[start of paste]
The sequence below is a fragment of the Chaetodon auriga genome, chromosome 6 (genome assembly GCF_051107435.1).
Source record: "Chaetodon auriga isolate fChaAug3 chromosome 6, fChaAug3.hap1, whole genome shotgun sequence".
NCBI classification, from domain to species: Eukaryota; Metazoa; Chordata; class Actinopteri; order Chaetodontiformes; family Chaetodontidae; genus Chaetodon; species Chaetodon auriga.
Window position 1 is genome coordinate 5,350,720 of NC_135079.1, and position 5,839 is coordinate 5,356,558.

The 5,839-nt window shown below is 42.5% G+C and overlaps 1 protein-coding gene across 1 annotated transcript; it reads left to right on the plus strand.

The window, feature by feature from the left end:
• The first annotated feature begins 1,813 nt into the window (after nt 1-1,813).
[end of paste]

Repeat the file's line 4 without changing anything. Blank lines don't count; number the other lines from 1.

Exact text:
Window position 1 is genome coordinate 5,350,720 of NC_135079.1, and position 5,839 is coordinate 5,356,558.